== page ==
Although we are living in an digital economy with new waves of technology enveloping the business world on a daily basis – from a practical perspective the gaps presented in existing systems and processes should dictate the types of technology that business invest in. As logical as this may seem, many local businesses tend to get swept away by some of the impressive tech solutions available in the market today and use the technology to dictate their training strategies. From our experience this approach can result in underutilisation of the technology, and with the same business challenges inevitably remaining.
Unfortunately most of these bleeding edge tech solutions are often not aligned with the needs of the user. Companies often love the idea of technology-driven training because it promises vast cost-savings on paper and printing, facilitation, training venues and so on. But the truth is that many users are finding the transition to technology-driven training to be very difficult. For example, many still value the opportunity to interact with a human trainer to ask questions, and find that this helps them to learn better than looking through an online FAQ. They also like to be in a setting where they can learn from their peers’ comments and questions.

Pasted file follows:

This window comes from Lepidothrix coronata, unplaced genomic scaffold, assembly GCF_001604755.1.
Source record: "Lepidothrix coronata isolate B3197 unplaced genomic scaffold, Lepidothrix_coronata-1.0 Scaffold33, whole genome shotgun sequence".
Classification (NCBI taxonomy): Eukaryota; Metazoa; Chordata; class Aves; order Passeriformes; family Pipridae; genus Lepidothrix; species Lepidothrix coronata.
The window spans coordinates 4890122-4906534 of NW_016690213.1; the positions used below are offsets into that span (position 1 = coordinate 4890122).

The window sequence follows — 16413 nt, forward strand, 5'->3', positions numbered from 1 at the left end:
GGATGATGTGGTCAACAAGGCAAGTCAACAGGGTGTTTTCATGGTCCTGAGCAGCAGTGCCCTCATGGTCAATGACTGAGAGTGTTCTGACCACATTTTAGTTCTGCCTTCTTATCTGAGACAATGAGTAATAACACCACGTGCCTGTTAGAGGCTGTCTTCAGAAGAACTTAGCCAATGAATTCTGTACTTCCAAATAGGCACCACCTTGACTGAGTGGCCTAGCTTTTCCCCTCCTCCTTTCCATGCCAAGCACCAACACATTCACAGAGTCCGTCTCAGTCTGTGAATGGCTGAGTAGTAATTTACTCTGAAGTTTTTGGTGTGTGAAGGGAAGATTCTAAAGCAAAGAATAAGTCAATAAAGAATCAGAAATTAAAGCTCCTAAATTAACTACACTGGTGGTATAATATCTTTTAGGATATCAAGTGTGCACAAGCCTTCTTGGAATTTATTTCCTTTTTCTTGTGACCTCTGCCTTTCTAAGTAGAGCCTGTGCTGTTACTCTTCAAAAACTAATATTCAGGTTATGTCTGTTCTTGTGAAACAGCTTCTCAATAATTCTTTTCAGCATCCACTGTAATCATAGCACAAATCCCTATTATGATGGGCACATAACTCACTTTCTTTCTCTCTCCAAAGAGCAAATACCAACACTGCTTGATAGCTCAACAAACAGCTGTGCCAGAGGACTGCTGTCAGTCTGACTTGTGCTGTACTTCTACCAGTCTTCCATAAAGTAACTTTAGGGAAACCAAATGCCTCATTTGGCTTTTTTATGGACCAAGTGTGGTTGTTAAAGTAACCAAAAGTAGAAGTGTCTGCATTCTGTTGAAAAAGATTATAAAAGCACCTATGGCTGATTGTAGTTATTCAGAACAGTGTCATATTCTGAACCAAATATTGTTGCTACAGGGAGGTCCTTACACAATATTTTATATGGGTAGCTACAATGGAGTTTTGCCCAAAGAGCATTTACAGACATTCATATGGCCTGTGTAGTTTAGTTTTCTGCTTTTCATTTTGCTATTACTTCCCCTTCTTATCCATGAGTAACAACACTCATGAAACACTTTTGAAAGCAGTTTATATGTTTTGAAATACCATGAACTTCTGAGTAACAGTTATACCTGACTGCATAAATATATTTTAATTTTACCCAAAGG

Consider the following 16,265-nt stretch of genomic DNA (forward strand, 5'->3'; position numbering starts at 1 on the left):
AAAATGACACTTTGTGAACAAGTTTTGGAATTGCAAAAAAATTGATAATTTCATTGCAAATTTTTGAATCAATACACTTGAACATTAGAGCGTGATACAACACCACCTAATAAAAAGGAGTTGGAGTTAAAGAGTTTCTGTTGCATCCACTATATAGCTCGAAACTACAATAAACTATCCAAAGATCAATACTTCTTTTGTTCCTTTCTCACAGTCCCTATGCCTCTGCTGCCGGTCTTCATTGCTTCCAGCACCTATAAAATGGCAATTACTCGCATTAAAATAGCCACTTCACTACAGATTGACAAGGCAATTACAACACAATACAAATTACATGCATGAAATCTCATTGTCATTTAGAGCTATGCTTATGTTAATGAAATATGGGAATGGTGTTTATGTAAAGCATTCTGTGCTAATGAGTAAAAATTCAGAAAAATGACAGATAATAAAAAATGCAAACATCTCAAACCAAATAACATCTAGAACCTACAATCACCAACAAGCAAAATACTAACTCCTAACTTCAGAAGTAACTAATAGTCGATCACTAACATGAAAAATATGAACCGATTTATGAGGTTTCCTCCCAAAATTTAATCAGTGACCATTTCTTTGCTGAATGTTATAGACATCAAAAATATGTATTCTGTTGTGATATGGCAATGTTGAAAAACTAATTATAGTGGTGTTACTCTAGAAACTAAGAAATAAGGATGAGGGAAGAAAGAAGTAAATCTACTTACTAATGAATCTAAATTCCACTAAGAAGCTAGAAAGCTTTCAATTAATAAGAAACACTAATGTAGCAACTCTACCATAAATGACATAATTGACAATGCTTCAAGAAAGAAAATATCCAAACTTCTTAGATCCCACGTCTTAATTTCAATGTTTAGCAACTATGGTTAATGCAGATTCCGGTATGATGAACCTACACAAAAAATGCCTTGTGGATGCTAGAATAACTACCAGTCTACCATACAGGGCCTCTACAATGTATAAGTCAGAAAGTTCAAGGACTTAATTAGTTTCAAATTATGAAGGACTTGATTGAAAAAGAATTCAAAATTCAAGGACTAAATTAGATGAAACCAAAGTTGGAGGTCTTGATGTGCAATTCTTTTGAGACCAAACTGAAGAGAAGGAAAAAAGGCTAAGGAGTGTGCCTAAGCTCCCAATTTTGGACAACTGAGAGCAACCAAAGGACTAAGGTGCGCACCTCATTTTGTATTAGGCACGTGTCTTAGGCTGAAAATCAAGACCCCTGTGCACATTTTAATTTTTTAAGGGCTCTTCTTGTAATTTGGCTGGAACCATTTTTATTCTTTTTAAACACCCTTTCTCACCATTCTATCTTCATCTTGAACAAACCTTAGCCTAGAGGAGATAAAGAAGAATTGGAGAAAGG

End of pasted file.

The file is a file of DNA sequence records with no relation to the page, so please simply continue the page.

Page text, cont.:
We believe that electronic channels are great to support the learning process, and are also perfect for certain users who value the flexibility of learning at their own time and place. However, many users find it difficult to absorb the information and skills they’re meant to learn through intangible online materials. For them, traditional classroom approaches still have a great deal of value.
Today, the trainer isn’t a guru that dispenses all knowledge, but a facilitator who helps to direct learning.
If users have not learnt and absorbed what they need to know from their online training, it could have a massive effect on the ROI the organisation is able to get from the systems and processes it has deployed at great costs.